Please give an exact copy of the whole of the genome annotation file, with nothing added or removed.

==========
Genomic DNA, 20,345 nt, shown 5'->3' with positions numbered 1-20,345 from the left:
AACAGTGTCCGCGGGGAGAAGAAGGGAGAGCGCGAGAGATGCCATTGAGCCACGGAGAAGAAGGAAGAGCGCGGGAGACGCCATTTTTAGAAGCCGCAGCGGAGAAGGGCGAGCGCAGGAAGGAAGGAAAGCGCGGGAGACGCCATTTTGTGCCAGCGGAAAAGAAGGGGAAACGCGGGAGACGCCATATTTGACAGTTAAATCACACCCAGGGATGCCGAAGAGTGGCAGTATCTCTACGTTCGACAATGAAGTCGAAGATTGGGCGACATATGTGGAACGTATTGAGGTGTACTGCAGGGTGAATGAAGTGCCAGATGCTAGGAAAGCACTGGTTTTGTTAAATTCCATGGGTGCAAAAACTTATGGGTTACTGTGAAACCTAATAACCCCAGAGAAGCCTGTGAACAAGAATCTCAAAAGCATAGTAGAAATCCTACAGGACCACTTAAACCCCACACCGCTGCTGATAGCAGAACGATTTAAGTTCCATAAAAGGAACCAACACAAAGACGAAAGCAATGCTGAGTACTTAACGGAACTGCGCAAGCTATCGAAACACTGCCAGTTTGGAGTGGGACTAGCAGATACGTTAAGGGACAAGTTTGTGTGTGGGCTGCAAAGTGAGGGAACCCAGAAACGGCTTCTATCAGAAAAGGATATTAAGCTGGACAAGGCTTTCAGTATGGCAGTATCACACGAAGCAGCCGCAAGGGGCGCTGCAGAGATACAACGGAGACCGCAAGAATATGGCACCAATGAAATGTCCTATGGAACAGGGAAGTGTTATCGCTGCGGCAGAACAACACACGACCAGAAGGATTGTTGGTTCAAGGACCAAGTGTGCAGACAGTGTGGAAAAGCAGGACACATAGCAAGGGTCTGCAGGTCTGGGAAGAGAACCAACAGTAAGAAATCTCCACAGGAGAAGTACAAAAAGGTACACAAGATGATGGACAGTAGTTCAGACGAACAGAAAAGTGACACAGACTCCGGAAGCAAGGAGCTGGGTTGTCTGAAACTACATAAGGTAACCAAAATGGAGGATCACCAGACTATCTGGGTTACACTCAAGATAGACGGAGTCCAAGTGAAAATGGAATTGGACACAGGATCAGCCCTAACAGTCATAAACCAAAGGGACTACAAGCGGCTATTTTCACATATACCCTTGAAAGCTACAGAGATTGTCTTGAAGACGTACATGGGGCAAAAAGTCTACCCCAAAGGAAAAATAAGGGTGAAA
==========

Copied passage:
Genomic DNA, 20,345 nt, shown 5'->3' with positions numbered 1-20,345 from the left:
AACAGTGTCCGCGGGGAGAAGAAGGGAGAGCGCGAGAGATGCCATTGAGCCACGGAGAAGAAGGAAGAGCGCGGGAGACGCCATTTTTAGAAGCCGCAGCGGAGAAGGGCGAGCGCAGGAAGGAAGGAAAGCGCGGGAGACGCCATTTTGTGCCAGCGGAAAAGAAGGGGAAACGCGGGAGACGCCATATTTGACAGTTAAATCACACCCAGGGATGCCGAAGAGTGGCAGTATCTCTACGTTCGACAATGAAGTCGAAGATTGGGCGACATATGTGGAACGTATTGAGGTGTACTGCAGGGTGAATGAAGTGCCAGATGCTAGGAAAGCACTGGTTTTGTTAAATTCCATGGGTGCAAAAACTTATGGGTTACTGTGAAACCTAATAACCCCAGAGAAGCCTGTGAACAAGAATCTCAAAAGCATAGTAGAAATCCTACAGGACCACTTAAACCCCACACCGCTGCTGATAGCAGAACGATTTAAGTTCCATAAAAGGAACCAACACAAAGACGAAAGCAATGCTGAGTACTTAACGGAACTGCGCAAGCTATCGAAACACTGCCAGTTTGGAGTGGGACTAGCAGATACGTTAAGGGACAAGTTTGTGTGTGGGCTGCAAAGTGAGGGAACCCAGAAACGGCTTCTATCAGAAAAGGATATTAAGCTGGACAAGGCTTTCAGTATGGCAGTATCACACGAAGCAGCCGCAAGGGGCGCTGCAGAGATACAACGGAGACCGCAAGAATATGGCACCAATGAAATGTCCTATGGAACAGGGAAGTGTTATCGCTGCGGCAGAACAACACACGACCAGAAGGATTGTTGGTTCAAGGACCAAGTGTGCAGACAGTGTGGAAAAGCAGGACACATAGCAAGGGTCTGCAGGTCTGGGAAGAGAACCAACAGTAAGAAATCTCCACAGGAGAAGTACAAAAAGGTACACAAGATGATGGACAGTAGTTCAGACGAACAGAAAAGTGACACAGACTCCGGAAGCAAGGAGCTGGGTTGTCTGAAACTACATAAGGTAACCAAAATGGAGGATCACCAGACTATCTGGGTTACACTCAAGATAGACGGAGTCCAAGTGAAAATGGAATTGGACACAGGATCAGCCCTAACAGTCATAAACCAAAGGGACTACAAGCGGCTATTTTCACATATACCCTTGAAAGCTACAGAGATTGTCTTGAAGACGTACATGGGGCAAAAAGTCTACCCCAAAGGAAAAATAAGGGTGAAA